# Small-angle neutron scattering

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Small-angle neutron scattering is a technique for probing the internal structure of a material by measuring how neutrons scatter from it.

There are several scattering techniques which share the same operating principle for structural studies: X-ray scattering, neutron scattering, and even optical scattering all come down to illuminating a sample with a beam of particles/waves and recording the resulting scattering pattern. Which one is most appropriate depends on the required resolution and the specific type of information required.

Treating all particles (and photons) as waves, the resolution of these techniques depends linearly on the wavelength, which, in turn, depends, for massive particles, on their momentum, according to de Broglie:

- <math>\lambda = \frac{h}{p} = \frac{h}{{m}{v}}</math>

where <math>\lambda</math> is the wavelength, <math>h</math> is the Planck constant, <math>m</math> is the particle's mass and <math>v</math> its velocity.

By Bragg's law of diffraction, the distance d resolvable by radiation of wavelength <math>\lambda</math> incident on a material with refractive index <math>n</math> at an angle <math>\theta</math> with respect to the plane perpendicular to the beam is

- <math>d = \frac{{n}{\lambda}}{2\sin\theta}\!</math>.

Typical values for the wavelength of neutrons in a beam are ~ angstrom; by changing the angle, the resolution of this technique can be varied in the 1-1000nm regime.

Neutrons are not electrically charged and this interact very weakly with matter. This has the advantage that neutron scattering is elastic, which means that the resulting scattering pattern is not convoluted with secondary processes and can be used to extract purely structural information. Moreover, their neutrality allows neutrons to penetrate deeply into a material - sometimes as much as several centimeters - which means that this technique can provide information about the bulk of a material. The scattering cross-section of atoms to neutron radiation is somewhat constant across the periodic table, so even when a complex material comprised of different types of atoms of varying sizes is probed, all of its constituents have more or less the same chances of being probed and identified. Particularly sensitive to neutrons are hydrogen atoms, so SANS is frequently used for the study of materials made of organic molecules, including biological molecules. At the same time, the weakness of the neutron-matter interaction means that high intensity beams are required, which is a practical challenge.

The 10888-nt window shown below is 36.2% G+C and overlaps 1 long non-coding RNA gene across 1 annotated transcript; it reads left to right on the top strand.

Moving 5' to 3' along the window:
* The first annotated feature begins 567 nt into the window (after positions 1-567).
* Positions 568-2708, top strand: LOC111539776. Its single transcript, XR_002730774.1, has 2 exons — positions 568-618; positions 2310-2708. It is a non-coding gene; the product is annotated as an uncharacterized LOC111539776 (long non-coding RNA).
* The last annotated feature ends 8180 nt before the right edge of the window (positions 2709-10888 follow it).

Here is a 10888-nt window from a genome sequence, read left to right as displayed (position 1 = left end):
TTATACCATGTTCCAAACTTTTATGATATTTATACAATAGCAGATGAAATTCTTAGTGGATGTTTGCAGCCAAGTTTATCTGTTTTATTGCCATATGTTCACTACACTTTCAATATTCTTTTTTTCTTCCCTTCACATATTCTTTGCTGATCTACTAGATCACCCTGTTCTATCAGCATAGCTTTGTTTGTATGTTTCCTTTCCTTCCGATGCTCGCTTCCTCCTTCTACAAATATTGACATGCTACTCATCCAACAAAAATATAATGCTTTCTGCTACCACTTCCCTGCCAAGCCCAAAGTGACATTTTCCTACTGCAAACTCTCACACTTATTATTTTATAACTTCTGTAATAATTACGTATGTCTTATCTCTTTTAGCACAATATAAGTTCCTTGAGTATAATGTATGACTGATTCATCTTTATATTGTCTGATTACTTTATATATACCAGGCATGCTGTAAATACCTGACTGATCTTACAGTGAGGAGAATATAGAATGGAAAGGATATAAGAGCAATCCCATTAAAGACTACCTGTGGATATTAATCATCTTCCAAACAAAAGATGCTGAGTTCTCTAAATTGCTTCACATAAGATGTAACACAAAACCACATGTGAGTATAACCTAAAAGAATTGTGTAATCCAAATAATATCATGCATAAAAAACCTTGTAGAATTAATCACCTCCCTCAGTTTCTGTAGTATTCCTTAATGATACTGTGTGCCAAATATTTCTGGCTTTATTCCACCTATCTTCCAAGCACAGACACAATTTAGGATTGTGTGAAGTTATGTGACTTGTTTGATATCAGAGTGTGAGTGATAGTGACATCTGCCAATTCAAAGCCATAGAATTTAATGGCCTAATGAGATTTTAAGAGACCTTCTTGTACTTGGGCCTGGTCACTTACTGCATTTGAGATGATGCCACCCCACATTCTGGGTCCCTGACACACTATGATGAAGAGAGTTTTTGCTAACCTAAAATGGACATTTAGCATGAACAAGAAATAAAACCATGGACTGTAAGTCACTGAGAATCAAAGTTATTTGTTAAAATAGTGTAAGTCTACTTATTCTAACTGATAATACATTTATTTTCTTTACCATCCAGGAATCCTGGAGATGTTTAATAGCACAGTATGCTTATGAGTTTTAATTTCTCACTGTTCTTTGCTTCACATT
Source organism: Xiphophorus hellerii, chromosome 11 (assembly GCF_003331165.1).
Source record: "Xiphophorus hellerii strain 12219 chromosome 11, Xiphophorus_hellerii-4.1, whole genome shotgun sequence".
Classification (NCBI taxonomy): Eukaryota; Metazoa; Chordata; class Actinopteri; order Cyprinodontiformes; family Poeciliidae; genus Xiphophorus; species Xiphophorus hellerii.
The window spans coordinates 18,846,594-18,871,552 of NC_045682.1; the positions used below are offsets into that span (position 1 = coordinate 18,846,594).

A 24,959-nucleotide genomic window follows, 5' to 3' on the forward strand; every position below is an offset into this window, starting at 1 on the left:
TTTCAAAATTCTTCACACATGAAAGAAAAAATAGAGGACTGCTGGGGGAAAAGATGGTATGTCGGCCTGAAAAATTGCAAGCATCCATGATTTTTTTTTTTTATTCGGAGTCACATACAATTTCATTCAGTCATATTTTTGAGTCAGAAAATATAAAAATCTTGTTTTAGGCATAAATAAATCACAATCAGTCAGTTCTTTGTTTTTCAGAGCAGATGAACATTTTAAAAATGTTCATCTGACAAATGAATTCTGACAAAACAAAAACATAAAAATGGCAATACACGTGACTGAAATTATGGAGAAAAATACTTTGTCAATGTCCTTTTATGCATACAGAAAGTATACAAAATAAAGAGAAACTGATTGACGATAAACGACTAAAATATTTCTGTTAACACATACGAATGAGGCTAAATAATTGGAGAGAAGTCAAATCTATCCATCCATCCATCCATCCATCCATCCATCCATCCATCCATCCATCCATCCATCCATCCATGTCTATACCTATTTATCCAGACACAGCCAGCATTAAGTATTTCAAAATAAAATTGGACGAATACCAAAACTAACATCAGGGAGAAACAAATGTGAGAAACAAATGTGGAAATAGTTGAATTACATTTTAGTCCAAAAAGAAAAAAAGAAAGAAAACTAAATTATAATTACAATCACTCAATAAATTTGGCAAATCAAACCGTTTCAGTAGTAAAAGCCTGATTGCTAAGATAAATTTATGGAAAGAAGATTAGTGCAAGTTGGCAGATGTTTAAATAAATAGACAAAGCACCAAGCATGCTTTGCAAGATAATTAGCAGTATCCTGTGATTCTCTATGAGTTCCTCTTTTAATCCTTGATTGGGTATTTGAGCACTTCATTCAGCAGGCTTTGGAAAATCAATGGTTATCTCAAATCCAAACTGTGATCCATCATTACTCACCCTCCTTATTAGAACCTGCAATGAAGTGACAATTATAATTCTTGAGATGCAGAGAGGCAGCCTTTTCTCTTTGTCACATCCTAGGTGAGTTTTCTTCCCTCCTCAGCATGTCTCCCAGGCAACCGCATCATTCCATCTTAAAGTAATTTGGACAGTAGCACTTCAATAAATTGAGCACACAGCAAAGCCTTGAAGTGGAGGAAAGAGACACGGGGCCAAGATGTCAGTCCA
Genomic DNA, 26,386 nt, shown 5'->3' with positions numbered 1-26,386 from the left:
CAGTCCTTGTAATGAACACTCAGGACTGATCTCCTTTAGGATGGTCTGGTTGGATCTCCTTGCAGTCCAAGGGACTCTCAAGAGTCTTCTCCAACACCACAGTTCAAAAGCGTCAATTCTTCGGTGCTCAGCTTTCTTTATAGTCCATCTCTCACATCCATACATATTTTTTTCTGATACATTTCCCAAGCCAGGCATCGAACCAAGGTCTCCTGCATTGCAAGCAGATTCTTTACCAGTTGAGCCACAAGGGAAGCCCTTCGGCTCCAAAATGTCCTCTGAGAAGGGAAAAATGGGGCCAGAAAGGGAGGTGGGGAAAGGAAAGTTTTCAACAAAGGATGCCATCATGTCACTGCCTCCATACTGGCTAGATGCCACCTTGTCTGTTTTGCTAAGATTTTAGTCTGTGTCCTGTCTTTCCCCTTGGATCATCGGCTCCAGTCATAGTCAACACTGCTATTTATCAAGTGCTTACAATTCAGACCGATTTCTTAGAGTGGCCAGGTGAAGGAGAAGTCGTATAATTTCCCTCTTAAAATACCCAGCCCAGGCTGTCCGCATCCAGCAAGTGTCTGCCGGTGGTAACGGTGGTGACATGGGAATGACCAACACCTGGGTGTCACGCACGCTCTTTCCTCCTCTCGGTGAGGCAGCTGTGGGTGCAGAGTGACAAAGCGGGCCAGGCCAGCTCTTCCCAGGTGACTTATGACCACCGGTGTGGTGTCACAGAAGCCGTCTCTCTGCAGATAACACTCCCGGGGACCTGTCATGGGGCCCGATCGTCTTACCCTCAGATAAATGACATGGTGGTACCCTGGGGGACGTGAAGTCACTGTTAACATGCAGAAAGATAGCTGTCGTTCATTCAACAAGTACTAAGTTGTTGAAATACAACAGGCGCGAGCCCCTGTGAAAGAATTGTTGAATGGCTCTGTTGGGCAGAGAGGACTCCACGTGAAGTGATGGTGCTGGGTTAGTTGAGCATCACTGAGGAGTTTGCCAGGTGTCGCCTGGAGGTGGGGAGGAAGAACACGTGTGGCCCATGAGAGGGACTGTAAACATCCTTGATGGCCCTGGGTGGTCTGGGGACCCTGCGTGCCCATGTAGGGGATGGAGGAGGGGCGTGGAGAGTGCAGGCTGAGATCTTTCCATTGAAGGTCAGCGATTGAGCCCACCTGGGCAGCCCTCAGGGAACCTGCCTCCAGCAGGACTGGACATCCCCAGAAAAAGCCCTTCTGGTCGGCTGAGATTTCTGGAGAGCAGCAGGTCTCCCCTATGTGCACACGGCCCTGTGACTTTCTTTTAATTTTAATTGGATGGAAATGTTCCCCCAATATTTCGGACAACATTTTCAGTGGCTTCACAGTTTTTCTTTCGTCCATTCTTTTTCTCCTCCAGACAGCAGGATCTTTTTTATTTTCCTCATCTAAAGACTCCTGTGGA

Neutrons mostly interact with the nucleus, but they also have a small magnetic moment which sometimes induces them to interact with electrons at large orbits, thus probing sensitively part of the electronic structure.

Neutrons can be obtained from nuclear reactors, where they are a byproduct of fission of Uranium-235, or from particle accelerators, as the byproducts of collisions between protons and atoms with heavy nuclei. There are only a few such facilities in the world; the highest-flux neutron beam is maintained at the Institut Laue-Langevin in Grenoble, France, while other SANS facilities are located in Oak Ringe National Lab and Brookhaven National Lab.

## Keyword in references:

Photonic Properties of Strongly Correlated Colloidal Liquids

## References

Sources: intro to SANS web pdf. website that linked here